German-Style Internet Censorship Catches On Around the World
Even as the world wrestles with a pandemic and overbearing public health measures, some legislative bodies are taking the opportunity to tighten the screws on speech they don’t like. Several bills have passed, others are pending, and one was gutted by court review, but all represent new fronts in government efforts to impose censorship.
For free speech advocates, the luckiest break might have been the fate of a law passed by the French National Assembly in May. While existing requirements give companies 24 hours to take down content alleged by the government to glorify terrorist activity or to constitute child pornography, the new law would have changed that to one hour. In addition, online publishers would have been allowed a day to remove so-called “hate speech.”
“The same 24-hour obligation would have applied to content reported for violation of a law that criminalizes speech that promotes, glorifies, or engages in justification of sexual violence, war crimes, crimes against humanity, enslavement, or collaboration with the enemy; a law that criminalizes sexual harassment; and a law that bans pornography where it could be seen by a minor—among others,” reports Jacob Schulz at Lawfare. “The law did not carve out any exceptions; the 24-hour rule would have applied even in the case of technical difficulties or temporary surge in notifications.”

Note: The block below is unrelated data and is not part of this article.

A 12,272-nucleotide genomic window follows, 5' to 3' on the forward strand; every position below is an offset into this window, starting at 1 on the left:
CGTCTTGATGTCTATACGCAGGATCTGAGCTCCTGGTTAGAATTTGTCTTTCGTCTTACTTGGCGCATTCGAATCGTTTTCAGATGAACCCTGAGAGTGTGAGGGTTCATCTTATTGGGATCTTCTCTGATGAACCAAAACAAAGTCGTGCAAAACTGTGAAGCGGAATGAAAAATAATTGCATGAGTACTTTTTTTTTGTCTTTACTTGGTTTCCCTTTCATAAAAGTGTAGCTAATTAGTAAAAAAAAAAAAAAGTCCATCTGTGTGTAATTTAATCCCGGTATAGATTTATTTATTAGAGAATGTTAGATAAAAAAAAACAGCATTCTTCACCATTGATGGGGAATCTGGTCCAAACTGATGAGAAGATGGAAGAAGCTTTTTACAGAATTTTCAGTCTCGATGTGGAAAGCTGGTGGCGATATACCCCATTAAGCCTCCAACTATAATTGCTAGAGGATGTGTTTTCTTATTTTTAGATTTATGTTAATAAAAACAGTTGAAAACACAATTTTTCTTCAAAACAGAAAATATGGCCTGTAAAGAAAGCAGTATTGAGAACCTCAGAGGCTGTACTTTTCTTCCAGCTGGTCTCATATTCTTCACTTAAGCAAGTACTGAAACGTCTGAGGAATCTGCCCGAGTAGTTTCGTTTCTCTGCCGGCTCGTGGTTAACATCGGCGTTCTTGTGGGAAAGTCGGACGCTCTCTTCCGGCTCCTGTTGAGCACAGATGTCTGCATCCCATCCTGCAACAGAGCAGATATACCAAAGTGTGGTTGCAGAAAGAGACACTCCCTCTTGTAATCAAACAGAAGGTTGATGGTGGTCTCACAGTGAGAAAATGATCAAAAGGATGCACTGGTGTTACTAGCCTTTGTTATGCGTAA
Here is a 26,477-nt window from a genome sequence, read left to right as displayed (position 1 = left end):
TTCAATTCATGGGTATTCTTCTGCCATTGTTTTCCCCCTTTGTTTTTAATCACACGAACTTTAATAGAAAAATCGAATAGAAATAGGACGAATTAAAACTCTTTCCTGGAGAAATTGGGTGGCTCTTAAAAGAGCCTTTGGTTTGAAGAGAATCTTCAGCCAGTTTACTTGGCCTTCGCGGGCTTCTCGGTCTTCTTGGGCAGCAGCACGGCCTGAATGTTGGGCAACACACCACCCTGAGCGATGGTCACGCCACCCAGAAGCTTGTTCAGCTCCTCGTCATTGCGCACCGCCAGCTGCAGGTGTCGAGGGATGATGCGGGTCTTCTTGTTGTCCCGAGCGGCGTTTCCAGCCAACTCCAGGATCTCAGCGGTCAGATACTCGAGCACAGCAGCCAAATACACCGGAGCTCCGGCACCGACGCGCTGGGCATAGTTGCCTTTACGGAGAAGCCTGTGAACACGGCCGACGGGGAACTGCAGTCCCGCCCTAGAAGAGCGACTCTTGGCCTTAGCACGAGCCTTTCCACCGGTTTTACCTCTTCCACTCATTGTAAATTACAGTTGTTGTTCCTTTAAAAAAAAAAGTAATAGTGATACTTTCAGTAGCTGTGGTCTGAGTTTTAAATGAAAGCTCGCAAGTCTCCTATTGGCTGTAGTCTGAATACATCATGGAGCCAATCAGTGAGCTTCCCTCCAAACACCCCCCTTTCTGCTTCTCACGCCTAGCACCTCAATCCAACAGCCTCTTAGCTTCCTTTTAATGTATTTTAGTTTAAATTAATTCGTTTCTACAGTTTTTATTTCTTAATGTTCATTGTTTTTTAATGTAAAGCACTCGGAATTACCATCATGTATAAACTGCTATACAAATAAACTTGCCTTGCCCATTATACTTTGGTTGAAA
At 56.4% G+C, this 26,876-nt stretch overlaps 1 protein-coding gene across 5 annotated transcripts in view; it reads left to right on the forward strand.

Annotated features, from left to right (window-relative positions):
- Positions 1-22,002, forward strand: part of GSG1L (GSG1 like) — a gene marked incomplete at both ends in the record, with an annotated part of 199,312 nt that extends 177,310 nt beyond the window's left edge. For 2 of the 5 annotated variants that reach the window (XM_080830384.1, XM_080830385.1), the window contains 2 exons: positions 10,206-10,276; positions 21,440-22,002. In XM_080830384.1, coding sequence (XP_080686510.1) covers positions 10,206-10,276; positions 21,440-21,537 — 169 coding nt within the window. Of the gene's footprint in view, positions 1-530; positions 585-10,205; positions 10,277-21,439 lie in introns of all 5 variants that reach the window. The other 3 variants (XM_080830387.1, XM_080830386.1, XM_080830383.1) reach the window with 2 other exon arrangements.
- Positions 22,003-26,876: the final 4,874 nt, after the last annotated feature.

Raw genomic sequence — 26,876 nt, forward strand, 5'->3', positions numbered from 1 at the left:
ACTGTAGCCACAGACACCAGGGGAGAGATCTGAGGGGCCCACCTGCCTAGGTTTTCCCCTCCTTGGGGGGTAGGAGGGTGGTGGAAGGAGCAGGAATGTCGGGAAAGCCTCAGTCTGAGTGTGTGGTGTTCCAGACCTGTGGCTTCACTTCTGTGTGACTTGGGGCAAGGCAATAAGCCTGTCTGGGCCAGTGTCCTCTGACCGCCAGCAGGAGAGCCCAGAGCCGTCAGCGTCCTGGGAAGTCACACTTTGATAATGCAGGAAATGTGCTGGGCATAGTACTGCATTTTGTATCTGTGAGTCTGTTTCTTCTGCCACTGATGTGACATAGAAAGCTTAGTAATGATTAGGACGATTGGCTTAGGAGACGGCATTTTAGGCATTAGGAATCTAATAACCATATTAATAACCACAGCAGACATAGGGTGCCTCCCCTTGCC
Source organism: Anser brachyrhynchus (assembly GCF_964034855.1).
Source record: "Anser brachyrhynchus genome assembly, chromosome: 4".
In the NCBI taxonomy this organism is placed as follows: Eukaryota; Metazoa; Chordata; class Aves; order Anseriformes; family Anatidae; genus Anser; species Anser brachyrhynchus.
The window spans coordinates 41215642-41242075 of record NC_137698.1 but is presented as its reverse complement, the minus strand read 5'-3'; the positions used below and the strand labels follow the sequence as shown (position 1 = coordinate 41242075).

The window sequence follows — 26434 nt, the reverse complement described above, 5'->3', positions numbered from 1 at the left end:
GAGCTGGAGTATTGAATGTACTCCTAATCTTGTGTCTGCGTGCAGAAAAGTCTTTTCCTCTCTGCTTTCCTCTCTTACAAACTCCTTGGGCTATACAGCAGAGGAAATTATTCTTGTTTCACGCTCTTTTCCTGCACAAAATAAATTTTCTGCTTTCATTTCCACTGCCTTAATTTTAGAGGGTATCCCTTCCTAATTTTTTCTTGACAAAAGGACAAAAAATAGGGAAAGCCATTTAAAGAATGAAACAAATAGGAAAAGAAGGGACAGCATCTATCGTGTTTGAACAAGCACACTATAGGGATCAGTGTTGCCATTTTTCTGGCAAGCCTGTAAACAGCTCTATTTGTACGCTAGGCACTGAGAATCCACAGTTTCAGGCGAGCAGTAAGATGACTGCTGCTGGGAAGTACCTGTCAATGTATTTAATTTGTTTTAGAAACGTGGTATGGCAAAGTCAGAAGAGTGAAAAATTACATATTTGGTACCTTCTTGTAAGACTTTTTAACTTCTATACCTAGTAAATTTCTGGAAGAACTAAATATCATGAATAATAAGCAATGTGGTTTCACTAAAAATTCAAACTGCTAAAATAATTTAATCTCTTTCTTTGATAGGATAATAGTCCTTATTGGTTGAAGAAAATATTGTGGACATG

In June, France’s Constitutional Court struck down the vast majority of the law as an unconstitutional threat to freedom of expression. That’s really the only good news to report so far.
France’s blocked hate-speech law was inspired by Germany’s notorious NetzDG law, which makes online platforms liable for illegal content.
“Germany’s Network Enforcement Law, or NetzDG … requires social media companies to block or remove content that violates one of twenty restrictions on hate and defamatory speech in the German Criminal Code,” Diana Lee wrote for Yale Law School’s Media Freedom and Information Access Clinic. “In effect, the NetzDG conscripts social media companies into governmental service as content regulators,” with millions of euros in fines hanging over their heads if they guess wrong.
That model of delegated censorship has proven to be as infectious as a viral outbreak, taking hold in over a dozen other countries.
“This raises the question of whether Europe’s most influential democracy has contributed to the further erosion of global Internet freedom by developing and legitimizing a prototype of online censorship by proxy that can readily be a
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